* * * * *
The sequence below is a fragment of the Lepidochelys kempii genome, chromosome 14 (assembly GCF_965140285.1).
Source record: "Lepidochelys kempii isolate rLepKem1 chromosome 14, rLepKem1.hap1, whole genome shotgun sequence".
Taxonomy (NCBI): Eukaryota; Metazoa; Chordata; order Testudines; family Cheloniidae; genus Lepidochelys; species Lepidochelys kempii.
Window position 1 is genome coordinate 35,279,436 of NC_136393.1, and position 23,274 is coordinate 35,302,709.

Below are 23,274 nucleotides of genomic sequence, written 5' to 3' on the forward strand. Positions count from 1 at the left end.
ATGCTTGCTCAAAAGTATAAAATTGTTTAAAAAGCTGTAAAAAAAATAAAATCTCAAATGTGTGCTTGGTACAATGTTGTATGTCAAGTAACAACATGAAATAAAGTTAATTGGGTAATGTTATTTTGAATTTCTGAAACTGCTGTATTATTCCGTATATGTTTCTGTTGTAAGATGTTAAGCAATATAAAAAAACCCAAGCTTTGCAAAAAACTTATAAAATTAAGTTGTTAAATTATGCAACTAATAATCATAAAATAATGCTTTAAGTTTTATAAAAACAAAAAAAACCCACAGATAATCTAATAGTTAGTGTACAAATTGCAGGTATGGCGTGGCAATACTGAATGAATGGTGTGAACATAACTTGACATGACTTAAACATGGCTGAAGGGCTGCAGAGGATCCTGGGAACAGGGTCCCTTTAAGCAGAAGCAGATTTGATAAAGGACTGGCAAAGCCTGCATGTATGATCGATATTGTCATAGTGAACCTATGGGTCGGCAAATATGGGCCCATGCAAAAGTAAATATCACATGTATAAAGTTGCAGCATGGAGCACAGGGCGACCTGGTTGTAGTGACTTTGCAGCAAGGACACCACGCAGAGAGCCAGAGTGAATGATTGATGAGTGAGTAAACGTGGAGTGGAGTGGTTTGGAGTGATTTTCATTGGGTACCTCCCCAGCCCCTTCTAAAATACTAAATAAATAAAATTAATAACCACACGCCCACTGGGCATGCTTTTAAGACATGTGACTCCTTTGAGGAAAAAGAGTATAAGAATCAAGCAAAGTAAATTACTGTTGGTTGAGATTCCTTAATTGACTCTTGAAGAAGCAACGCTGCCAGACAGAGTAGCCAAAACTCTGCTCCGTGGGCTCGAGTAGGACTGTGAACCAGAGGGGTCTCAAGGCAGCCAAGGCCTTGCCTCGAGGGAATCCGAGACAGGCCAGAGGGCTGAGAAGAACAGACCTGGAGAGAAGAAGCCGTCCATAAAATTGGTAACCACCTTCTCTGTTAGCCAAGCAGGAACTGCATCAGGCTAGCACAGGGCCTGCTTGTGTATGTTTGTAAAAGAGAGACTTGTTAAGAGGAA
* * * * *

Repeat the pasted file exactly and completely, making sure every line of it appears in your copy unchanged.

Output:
The sequence below is a fragment of the Lepidochelys kempii genome, chromosome 14 (assembly GCF_965140285.1).
Source record: "Lepidochelys kempii isolate rLepKem1 chromosome 14, rLepKem1.hap1, whole genome shotgun sequence".
Taxonomy (NCBI): Eukaryota; Metazoa; Chordata; order Testudines; family Cheloniidae; genus Lepidochelys; species Lepidochelys kempii.
Window position 1 is genome coordinate 35,279,436 of NC_136393.1, and position 23,274 is coordinate 35,302,709.

Below are 23,274 nucleotides of genomic sequence, written 5' to 3' on the forward strand. Positions count from 1 at the left end.
ATGCTTGCTCAAAAGTATAAAATTGTTTAAAAAGCTGTAAAAAAAATAAAATCTCAAATGTGTGCTTGGTACAATGTTGTATGTCAAGTAACAACATGAAATAAAGTTAATTGGGTAATGTTATTTTGAATTTCTGAAACTGCTGTATTATTCCGTATATGTTTCTGTTGTAAGATGTTAAGCAATATAAAAAAACCCAAGCTTTGCAAAAAACTTATAAAATTAAGTTGTTAAATTATGCAACTAATAATCATAAAATAATGCTTTAAGTTTTATAAAAACAAAAAAAACCCACAGATAATCTAATAGTTAGTGTACAAATTGCAGGTATGGCGTGGCAATACTGAATGAATGGTGTGAACATAACTTGACATGACTTAAACATGGCTGAAGGGCTGCAGAGGATCCTGGGAACAGGGTCCCTTTAAGCAGAAGCAGATTTGATAAAGGACTGGCAAAGCCTGCATGTATGATCGATATTGTCATAGTGAACCTATGGGTCGGCAAATATGGGCCCATGCAAAAGTAAATATCACATGTATAAAGTTGCAGCATGGAGCACAGGGCGACCTGGTTGTAGTGACTTTGCAGCAAGGACACCACGCAGAGAGCCAGAGTGAATGATTGATGAGTGAGTAAACGTGGAGTGGAGTGGTTTGGAGTGATTTTCATTGGGTACCTCCCCAGCCCCTTCTAAAATACTAAATAAATAAAATTAATAACCACACGCCCACTGGGCATGCTTTTAAGACATGTGACTCCTTTGAGGAAAAAGAGTATAAGAATCAAGCAAAGTAAATTACTGTTGGTTGAGATTCCTTAATTGACTCTTGAAGAAGCAACGCTGCCAGACAGAGTAGCCAAAACTCTGCTCCGTGGGCTCGAGTAGGACTGTGAACCAGAGGGGTCTCAAGGCAGCCAAGGCCTTGCCTCGAGGGAATCCGAGACAGGCCAGAGGGCTGAGAAGAACAGACCTGGAGAGAAGAAGCCGTCCATAAAATTGGTAACCACCTTCTCTGTTAGCCAAGCAGGAACTGCATCAGGCTAGCACAGGGCCTGCTTGTGTATGTTTGTAAAAGAGAGACTTGTTAAGAGGAA